科学家发现了流行音乐让人感到愉悦的秘密
Scientists discover pop music's secrets to making you feel good
567字
2019-12-07 14:39
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火星译客

(CNN)Have you ever wondered why certain pop songs just make you feel so good?

(CNN)您是否曾经想过为什么某些流行歌曲会给你一种很好的感觉?

Researchers studying the question found that the right combination of uncertainty and surprise is what gives listeners the most pleasure.

研究该问题的研究人员发现,听众最大的乐趣是源于歌曲中不确定性和惊奇性的恰当结合。

The study, published in the journal Current Biology on Thursday, involved an analysis of 80,000 chords in 745 pop songs from the US Billboard "Hot 100" chart between 1958 and 1991.

这项研究发表在周四的《当代生物学》杂志上,分析了1958年至1991年间美国公告牌“Hot 100”排行榜上745首流行歌曲中的8万种和/弦。

The researchers -- from institutes in Germany, Norway, Denmark and the UK -- used a machine-learning model to quantify the level of uncertainty and surprise of these chords, and then asked 39 ad/ult volunteers to rate how pleasurable they found each series of chords.

德国、挪威、丹麦和英国研究机构的研究人员使用机器学习模型来量化这些和/弦的不确定性和惊讶程度,然后让39名ad/ult志愿者对每个和/弦系列的愉悦程度打分。

Each song was stripped of its melody and lyrics so that only chord progressions were left and the results couldn't be skewed by other associations to the songs that listeners might have had.

每首歌都去掉了旋律和歌词,这样就只剩下和/弦,测评的结果也不会因为听众对歌曲的其他联想而有所偏差。

They found two things: that participants derived greater pleasure when they were relatively certain what would happen next but then were surprised by an unexpected chord progression.

研究人员有了两个发现:当参与者相对确定接下来会发生什么时,他们会获得更大的快乐,但随后会被意想不到的和/弦进行吓到。

However, the same number of participants found it pleasant when they were uncertain as to what would follow, and then the subsequent chords were more familiar to them.

然而,也有同样多的参与者认为,当他们不确定接下来会发生什么时,接下来的和/弦对他们来说更熟悉。

"It is fascinating that humans can derive pleasure from a piece of music just by how sounds are ordered over time," Vincent Cheung, the lead researcher on the paper from the Max Planck Institute for Human Cognitive and Brain Sciences, Germany, said in a statement.

德国的马克斯·普朗克人类认知和脑科学研究所的首席研究员文森特·巴布在一份声明中说:“令人着迷的是,人类可以从一段音乐中获得快乐,仅仅是通过声音是如何随着时间的推移而排列的。”

"Songs that we find pleasant are likely those which strike a good balance between knowing what is going to happen next and surprising us with something we did not expect. Understanding how music activates our pleasure system in the brain could explain why listening to music might help us feel better when we are feeling blue."

“一些歌曲,听众知道歌曲的下一段旋律,一些歌曲听众无法料到接下来的旋律却能从中收获惊喜,有一些歌曲在前两者之间找到了平衡,研究员觉得令人愉快的歌曲很可能是就是第三类歌曲。。”了解音乐是如何激活我们大脑中的愉悦系统的,这就可以解释为什么听音乐可以帮助我们在情绪低落时感觉更好。”

Cheung told CNN that pleasure in music is linked to expectancy. Previous studies had looked into the effects of surprise on pleasure, but he and his colleagues' study also focused on the uncertainty of listeners' predictions.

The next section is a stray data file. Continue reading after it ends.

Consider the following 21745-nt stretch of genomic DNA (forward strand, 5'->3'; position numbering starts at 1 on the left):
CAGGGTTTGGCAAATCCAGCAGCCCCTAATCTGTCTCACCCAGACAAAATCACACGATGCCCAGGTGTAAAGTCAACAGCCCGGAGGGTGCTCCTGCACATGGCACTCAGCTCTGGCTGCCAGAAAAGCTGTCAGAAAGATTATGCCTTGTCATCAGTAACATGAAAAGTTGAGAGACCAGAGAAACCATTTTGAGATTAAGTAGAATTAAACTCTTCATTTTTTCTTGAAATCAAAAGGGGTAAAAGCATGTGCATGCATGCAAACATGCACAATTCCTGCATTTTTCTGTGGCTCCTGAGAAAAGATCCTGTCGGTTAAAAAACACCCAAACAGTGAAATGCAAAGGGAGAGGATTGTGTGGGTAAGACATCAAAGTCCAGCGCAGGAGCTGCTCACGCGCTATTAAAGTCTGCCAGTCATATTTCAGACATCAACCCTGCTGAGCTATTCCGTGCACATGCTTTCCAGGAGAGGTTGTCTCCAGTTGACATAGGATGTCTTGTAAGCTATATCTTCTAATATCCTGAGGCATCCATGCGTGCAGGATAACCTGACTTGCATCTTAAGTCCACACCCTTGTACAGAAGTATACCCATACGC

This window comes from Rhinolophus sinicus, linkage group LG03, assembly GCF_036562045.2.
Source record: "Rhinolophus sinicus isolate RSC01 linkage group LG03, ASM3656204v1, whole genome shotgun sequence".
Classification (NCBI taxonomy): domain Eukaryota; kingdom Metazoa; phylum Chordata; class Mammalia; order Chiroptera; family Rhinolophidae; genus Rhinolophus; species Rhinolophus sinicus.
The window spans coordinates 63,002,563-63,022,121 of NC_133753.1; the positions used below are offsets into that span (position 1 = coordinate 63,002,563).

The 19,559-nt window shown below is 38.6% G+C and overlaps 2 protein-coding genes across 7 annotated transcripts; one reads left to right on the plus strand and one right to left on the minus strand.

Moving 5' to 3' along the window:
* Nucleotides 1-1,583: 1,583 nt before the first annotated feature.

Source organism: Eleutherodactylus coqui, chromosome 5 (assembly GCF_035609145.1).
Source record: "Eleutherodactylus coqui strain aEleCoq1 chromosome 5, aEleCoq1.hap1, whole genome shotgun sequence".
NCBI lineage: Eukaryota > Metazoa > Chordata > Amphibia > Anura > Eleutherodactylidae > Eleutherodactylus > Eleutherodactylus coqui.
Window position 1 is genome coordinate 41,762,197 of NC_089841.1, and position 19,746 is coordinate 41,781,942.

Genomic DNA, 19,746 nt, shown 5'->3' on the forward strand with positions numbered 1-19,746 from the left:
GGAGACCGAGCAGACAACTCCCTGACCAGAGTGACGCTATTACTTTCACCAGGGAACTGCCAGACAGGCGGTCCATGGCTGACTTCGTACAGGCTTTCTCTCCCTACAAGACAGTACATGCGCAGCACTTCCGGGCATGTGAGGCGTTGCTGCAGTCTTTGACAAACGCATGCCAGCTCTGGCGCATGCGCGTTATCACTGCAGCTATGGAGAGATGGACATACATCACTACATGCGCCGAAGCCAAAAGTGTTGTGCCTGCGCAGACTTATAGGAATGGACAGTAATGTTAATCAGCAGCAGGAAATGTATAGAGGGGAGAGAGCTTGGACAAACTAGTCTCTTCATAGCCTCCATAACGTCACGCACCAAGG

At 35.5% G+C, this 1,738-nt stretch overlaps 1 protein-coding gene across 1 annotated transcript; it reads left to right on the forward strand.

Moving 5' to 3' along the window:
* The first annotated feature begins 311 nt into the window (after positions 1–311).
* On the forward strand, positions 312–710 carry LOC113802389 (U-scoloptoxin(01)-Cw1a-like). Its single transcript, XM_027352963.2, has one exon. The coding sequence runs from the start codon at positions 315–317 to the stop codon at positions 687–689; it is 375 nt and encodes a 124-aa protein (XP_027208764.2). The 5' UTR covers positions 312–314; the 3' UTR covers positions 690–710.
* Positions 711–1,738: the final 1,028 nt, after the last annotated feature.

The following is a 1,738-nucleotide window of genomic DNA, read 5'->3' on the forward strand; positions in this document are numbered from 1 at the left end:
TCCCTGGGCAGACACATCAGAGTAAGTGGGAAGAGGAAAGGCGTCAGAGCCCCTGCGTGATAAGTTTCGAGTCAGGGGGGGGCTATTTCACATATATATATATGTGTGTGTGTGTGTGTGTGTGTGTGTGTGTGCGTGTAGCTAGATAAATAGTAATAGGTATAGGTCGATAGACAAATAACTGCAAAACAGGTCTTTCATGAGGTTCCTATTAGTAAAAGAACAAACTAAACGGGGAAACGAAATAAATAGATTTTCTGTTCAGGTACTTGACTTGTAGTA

巴布告诉CNN记者,音乐的乐趣与期望有关。之前的研究关注的是惊讶对快乐的影响,但他和同事的研究也关注听众预测的不确定性。

Humans are "continuously generating a prediction of what's going to happen next and trying to update these predictions" -- and this is no different when it comes to music, he added.

他补充说,人类“不断地预测接下来会发生什么,并试图更新这些预测”——这与音乐基本是一致的。

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The songs used in the experiments included James Taylor's "Country Roads," UB40's "Red, Red Wine" and The Beatles' "Ob-La-Di, Ob-La-Da."

实验中使用的歌曲包括詹姆斯·泰勒(James Taylor)的《乡村之路》(Country Roads)、UB40乐队的《红,红酒》(Red, Red Wine)和甲壳虫乐队的《obo - la - di, obo - la - da》(obo - la - di, obo - la - da)。

The findings may help improve artificial musical algorithms and could help composers write music or predict musical trends.

这些发现可能有助于改进人工音乐算法,并有助于作曲家创作音乐或预测音乐趋势。

"The idea is that hopefully as a scientist analyzing these patterns of pleasure in humans, you can somehow work out where music can go next," Peter Harrison, a researcher at Queen Mary University, London, who worked on the project, told CNN.

   伦敦玛丽女王大学的研究员彼得·哈里森参与了这项研究,他告诉CNN:“我们的想法是,希望作为一名科学家,通过分析人类的这些快乐模式,你能以某种方式找出音乐的下一步走向。”

How music can change the way you feel and act

音乐如何改变你的感觉和行为

As part of the same experiment, the researchers also used brain imaging to locate the areas of the brain reflected in musical pleasure.

作为同一实验的一部分,研究人员还使用了大脑成像技术来定位大脑中反映音乐愉悦的区域。

They found the regions involved were the amygdala, the hippocampus and the auditory cortex, which process emotions, learning and memory, and sound, respectively.

研究人员发现,杏仁核、海马体和听觉皮层分别处理情绪、学习、记忆和声音。

Cheung added that another part of the brain, the nucleus accumbens -- which processes reward expectations -- was perhaps responsible for "directing our attention towards the music so that we will try to find out what will happen next."

补充说,大脑的另一部分,处理奖赏预期的伏隔核,可能负责“将我们的注意力引导到音乐上,以便我们尝试找出接下来会发生什么”。

Happy listening!

谢谢聆听!

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